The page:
Thursday, October 25, 2007

My sweet friend and nephew, Ben, (Thanx Ben!) commented on my aprons and luckily for me, reminded me that one of my aprons depicted the famous NW Raven...so my guess is Robert might have brought this apron back to me when he visited his sister, Ben's mom, a few years ago...or perhaps Julie herself sent it to me. I don't know. I have had it for a long time and as you can see, it is well worn. I tried to find out something about this Raven lore but discovered the Raven is quite the fellow with quite a few Native American stories about him, similar to the Uncle Remus type stories. I quite enjoyed the ones I read. But here's the first bit that I learned about this very NW icon:



To Native Americans of the Pacific Northwest, raven is a magical shape-shifter, cosmic trickster, maker of mischief and giver of fire, light and food. His big head and hooked beak adorn canoes, totem poles, boxes, jewelry, weavings, baskets and petroglyphs. John Marzluff will show slides of ravens and discuss how they use their intelligence to solve problems ..

"A raven has a real strong presence, a real strong power," said George David, a Nuu-Chah-Nulth artist who was inspired by the bird to carve a splendid raven transformation mask. "When you see him he wants to be seen."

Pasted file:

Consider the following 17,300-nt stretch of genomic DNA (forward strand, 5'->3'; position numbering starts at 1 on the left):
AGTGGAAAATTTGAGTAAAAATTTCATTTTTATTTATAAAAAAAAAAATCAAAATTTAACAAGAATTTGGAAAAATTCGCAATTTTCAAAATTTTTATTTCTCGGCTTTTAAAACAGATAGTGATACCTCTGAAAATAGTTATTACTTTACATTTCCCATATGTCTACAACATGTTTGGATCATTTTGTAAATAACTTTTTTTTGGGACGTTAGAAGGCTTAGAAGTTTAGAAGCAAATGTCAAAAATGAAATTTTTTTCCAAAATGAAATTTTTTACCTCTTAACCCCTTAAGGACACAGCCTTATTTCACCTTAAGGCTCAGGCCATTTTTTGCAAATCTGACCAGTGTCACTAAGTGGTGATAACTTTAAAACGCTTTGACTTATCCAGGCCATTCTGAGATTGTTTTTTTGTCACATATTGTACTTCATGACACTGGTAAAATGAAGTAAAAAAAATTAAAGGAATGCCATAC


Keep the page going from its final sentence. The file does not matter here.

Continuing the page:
In Skokomish tribal legend, snow-white raven stole the sun, moon, stars, water and fire back from gray eagle at the request of the people. He hung the sun, moon and stars back up in the sky. He dropped the water, forming streams and lakes. He made fire available to the people, growing black from its smoke as he flew.

In Norse legend, two ravens fly out into the world and report back to Odin what they have seen and heard. Their names evoke the power of their brains: Hugin, for thought, and Munin, for mind.

This is fitting. While most animals are driven largely by the hard-wired dynamics of instinct, ravens and other birds in the corvid family think.

J.R. Inghram, who feeds and watches up to 2,000 ravens near his Grant County home, once had a pet raven that would turn on the carpet cleaner after messing the floor.

"After watching us, this guy would turn lights on in rooms and turn them off when he left," said Inghram.

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